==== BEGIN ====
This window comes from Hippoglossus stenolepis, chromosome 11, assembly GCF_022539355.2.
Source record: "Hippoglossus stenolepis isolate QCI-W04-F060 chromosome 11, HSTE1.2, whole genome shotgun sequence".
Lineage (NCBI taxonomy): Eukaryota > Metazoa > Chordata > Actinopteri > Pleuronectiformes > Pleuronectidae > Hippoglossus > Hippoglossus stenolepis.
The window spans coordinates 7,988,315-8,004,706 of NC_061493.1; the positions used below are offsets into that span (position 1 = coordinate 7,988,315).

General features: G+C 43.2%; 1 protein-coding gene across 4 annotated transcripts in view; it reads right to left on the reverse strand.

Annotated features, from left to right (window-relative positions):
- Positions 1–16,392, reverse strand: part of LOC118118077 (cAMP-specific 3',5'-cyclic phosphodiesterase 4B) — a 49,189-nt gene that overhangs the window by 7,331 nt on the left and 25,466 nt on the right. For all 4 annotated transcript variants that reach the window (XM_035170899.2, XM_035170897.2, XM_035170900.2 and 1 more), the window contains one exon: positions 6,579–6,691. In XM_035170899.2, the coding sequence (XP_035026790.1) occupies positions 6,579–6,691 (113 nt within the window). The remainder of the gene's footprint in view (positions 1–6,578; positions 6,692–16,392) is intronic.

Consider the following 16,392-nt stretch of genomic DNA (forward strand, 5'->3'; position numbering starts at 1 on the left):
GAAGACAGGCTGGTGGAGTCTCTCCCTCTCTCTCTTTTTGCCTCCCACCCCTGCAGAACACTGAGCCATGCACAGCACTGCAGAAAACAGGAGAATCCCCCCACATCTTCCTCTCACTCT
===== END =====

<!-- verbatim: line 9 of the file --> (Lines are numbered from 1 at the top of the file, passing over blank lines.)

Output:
GAAGACAGGCTGGTGGAGTCTCTCCCTCTCTCTCTTTTTGCCTCCCACCCCTGCAGAACACTGAGCCATGCACAGCACTGCAGAAAACAGGAGAATCCCCCCACATCTTCCTCTCACTCT